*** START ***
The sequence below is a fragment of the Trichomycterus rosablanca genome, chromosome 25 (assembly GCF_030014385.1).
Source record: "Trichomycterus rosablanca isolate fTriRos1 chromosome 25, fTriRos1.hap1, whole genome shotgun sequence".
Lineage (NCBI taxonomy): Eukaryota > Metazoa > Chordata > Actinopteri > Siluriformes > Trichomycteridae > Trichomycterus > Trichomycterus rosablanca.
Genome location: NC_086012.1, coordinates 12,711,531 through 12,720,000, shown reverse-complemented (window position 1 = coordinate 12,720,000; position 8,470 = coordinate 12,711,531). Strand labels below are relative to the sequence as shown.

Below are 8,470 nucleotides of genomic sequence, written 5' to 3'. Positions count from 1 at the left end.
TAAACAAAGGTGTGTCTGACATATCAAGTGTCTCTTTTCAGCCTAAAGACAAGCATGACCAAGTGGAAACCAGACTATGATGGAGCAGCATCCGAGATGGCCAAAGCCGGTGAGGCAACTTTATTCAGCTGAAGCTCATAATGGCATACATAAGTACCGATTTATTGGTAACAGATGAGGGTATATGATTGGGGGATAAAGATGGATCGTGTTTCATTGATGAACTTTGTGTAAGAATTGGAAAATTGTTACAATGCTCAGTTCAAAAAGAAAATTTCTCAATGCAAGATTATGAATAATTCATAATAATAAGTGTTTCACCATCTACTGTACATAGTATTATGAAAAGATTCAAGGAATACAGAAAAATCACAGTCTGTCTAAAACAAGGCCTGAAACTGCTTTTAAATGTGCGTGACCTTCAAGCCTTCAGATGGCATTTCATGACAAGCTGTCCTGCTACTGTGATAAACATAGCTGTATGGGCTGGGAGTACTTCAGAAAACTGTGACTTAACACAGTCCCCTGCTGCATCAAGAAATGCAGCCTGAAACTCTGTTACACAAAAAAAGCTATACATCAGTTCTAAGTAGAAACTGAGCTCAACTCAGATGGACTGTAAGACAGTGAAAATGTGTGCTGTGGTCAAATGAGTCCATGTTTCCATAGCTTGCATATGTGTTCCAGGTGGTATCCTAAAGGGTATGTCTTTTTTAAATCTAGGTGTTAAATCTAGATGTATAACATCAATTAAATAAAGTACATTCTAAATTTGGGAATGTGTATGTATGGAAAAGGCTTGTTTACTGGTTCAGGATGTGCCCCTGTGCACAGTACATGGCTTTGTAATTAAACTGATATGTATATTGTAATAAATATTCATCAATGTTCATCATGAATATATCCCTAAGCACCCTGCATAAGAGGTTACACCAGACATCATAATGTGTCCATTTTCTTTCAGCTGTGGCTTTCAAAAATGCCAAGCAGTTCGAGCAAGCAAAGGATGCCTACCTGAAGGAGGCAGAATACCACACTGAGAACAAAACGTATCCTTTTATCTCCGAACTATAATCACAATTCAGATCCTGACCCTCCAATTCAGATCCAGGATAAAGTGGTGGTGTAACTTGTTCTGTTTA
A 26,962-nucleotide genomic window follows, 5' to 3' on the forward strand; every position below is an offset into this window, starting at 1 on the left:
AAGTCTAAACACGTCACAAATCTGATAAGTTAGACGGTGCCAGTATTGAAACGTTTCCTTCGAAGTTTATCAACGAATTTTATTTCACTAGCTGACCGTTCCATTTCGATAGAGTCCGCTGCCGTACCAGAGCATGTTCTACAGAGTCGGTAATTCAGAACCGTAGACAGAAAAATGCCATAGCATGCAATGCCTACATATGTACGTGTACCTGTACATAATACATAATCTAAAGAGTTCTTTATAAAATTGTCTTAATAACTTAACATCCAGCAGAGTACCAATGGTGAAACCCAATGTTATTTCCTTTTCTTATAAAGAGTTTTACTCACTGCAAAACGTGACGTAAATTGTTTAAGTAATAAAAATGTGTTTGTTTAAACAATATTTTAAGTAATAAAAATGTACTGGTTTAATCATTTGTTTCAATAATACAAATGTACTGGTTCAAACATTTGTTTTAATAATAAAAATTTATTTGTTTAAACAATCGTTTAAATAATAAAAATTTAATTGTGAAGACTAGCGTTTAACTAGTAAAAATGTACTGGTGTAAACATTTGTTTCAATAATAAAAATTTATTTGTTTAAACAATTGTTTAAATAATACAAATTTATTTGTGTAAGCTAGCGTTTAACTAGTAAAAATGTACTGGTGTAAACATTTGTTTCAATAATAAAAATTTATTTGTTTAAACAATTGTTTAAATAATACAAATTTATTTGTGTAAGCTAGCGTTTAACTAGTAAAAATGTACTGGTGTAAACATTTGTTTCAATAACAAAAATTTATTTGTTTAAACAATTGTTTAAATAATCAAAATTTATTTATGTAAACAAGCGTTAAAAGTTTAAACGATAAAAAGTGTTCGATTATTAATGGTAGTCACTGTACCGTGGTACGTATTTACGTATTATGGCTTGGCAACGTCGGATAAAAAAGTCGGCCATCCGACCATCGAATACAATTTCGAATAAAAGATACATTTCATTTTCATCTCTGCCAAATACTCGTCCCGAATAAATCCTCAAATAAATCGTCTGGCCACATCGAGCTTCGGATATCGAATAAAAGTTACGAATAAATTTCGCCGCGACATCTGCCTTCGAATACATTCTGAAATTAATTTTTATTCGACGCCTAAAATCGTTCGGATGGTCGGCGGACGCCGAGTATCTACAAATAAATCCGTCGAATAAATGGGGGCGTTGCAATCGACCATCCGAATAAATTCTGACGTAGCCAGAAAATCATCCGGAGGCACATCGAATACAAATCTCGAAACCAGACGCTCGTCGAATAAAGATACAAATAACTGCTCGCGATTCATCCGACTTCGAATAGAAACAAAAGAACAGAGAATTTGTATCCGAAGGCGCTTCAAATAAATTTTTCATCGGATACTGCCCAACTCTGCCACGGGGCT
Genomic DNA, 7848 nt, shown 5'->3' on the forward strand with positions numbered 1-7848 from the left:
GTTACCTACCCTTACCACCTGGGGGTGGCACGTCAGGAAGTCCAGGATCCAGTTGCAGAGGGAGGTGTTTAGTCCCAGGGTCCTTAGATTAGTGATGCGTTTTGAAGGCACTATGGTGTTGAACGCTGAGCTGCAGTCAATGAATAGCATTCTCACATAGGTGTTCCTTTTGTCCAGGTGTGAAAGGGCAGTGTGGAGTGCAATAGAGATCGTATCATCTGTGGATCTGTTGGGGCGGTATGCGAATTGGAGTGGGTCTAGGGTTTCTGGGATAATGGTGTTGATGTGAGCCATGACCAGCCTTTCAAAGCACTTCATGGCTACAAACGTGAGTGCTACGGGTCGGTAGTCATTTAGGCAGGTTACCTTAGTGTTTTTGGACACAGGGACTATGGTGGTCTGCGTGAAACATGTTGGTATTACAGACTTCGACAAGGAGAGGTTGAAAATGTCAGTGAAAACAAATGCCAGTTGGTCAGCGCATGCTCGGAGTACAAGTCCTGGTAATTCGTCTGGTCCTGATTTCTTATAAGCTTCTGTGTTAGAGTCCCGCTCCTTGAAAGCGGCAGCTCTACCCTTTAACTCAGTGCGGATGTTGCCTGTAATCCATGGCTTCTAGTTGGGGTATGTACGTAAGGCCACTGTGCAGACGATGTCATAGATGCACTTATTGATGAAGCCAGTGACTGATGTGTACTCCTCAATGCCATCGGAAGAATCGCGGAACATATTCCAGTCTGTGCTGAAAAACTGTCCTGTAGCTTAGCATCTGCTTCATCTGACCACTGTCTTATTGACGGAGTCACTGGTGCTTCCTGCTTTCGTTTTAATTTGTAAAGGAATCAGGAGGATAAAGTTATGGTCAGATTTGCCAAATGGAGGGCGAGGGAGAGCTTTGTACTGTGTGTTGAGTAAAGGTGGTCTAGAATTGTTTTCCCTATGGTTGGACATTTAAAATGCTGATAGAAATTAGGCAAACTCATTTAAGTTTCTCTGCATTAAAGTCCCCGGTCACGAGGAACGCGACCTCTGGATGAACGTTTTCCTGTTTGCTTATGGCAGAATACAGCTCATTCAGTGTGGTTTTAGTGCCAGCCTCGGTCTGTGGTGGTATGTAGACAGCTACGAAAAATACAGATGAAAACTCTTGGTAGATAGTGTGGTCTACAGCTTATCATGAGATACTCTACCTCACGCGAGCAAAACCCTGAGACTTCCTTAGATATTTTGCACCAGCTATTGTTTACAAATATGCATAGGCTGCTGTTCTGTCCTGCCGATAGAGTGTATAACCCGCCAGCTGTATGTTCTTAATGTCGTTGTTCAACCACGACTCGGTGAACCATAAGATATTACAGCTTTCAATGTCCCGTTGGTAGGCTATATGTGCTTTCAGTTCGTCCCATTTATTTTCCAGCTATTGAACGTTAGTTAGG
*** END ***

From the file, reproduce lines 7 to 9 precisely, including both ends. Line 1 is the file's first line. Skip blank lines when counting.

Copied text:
A 26,962-nucleotide genomic window follows, 5' to 3' on the forward strand; every position below is an offset into this window, starting at 1 on the left:
AAGTCTAAACACGTCACAAATCTGATAAGTTAGACGGTGCCAGTATTGAAACGTTTCCTTCGAAGTTTATCAACGAATTTTATTTCACTAGCTGACCGTTCCATTTCGATAGAGTCCGCTGCCGTACCAGAGCATGTTCTACAGAGTCGGTAATTCAGAACCGTAGACAGAAAAATGCCATAGCATGCAATGCCTACATATGTACGTGTACCTGTACATAATACATAATCTAAAGAGTTCTTTATAAAATTGTCTTAATAACTTAACATCCAGCAGAGTACCAATGGTGAAACCCAATGTTATTTCCTTTTCTTATAAAGAGTTTTACTCACTGCAAAACGTGACGTAAATTGTTTAAGTAATAAAAATGTGTTTGTTTAAACAATATTTTAAGTAATAAAAATGTACTGGTTTAATCATTTGTTTCAATAATACAAATGTACTGGTTCAAACATTTGTTTTAATAATAAAAATTTATTTGTTTAAACAATCGTTTAAATAATAAAAATTTAATTGTGAAGACTAGCGTTTAACTAGTAAAAATGTACTGGTGTAAACATTTGTTTCAATAATAAAAATTTATTTGTTTAAACAATTGTTTAAATAATACAAATTTATTTGTGTAAGCTAGCGTTTAACTAGTAAAAATGTACTGGTGTAAACATTTGTTTCAATAATAAAAATTTATTTGTTTAAACAATTGTTTAAATAATACAAATTTATTTGTGTAAGCTAGCGTTTAACTAGTAAAAATGTACTGGTGTAAACATTTGTTTCAATAACAAAAATTTATTTGTTTAAACAATTGTTTAAATAATCAAAATTTATTTATGTAAACAAGCGTTAAAAGTTTAAACGATAAAAAGTGTTCGATTATTAATGGTAGTCACTGTACCGTGGTACGTATTTACGTATTATGGCTTGGCAACGTCGGATAAAAAAGTCGGCCATCCGACCATCGAATACAATTTCGAATAAAAGATACATTTCATTTTCATCTCTGCCAAATACTCGTCCCGAATAAATCCTCAAATAAATCGTCTGGCCACATCGAGCTTCGGATATCGAATAAAAGTTACGAATAAATTTCGCCGCGACATCTGCCTTCGAATACATTCTGAAATTAATTTTTATTCGACGCCTAAAATCGTTCGGATGGTCGGCGGACGCCGAGTATCTACAAATAAATCCGTCGAATAAATGGGGGCGTTGCAATCGACCATCCGAATAAATTCTGACGTAGCCAGAAAATCATCCGGAGGCACATCGAATACAAATCTCGAAACCAGACGCTCGTCGAATAAAGATACAAATAACTGCTCGCGATTCATCCGACTTCGAATAGAAACAAAAGAACAGAGAATTTGTATCCGAAGGCGCTTCAAATAAATTTTTCATCGGATACTGCCCAACTCTGCCACGGGGCT
Genomic DNA, 7848 nt, shown 5'->3' on the forward strand with positions numbered 1-7848 from the left: